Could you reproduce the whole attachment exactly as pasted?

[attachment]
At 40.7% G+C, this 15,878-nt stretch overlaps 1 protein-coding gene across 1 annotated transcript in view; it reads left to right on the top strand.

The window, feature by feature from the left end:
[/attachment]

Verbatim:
At 40.7% G+C, this 15,878-nt stretch overlaps 1 protein-coding gene across 1 annotated transcript in view; it reads left to right on the top strand.

The window, feature by feature from the left end: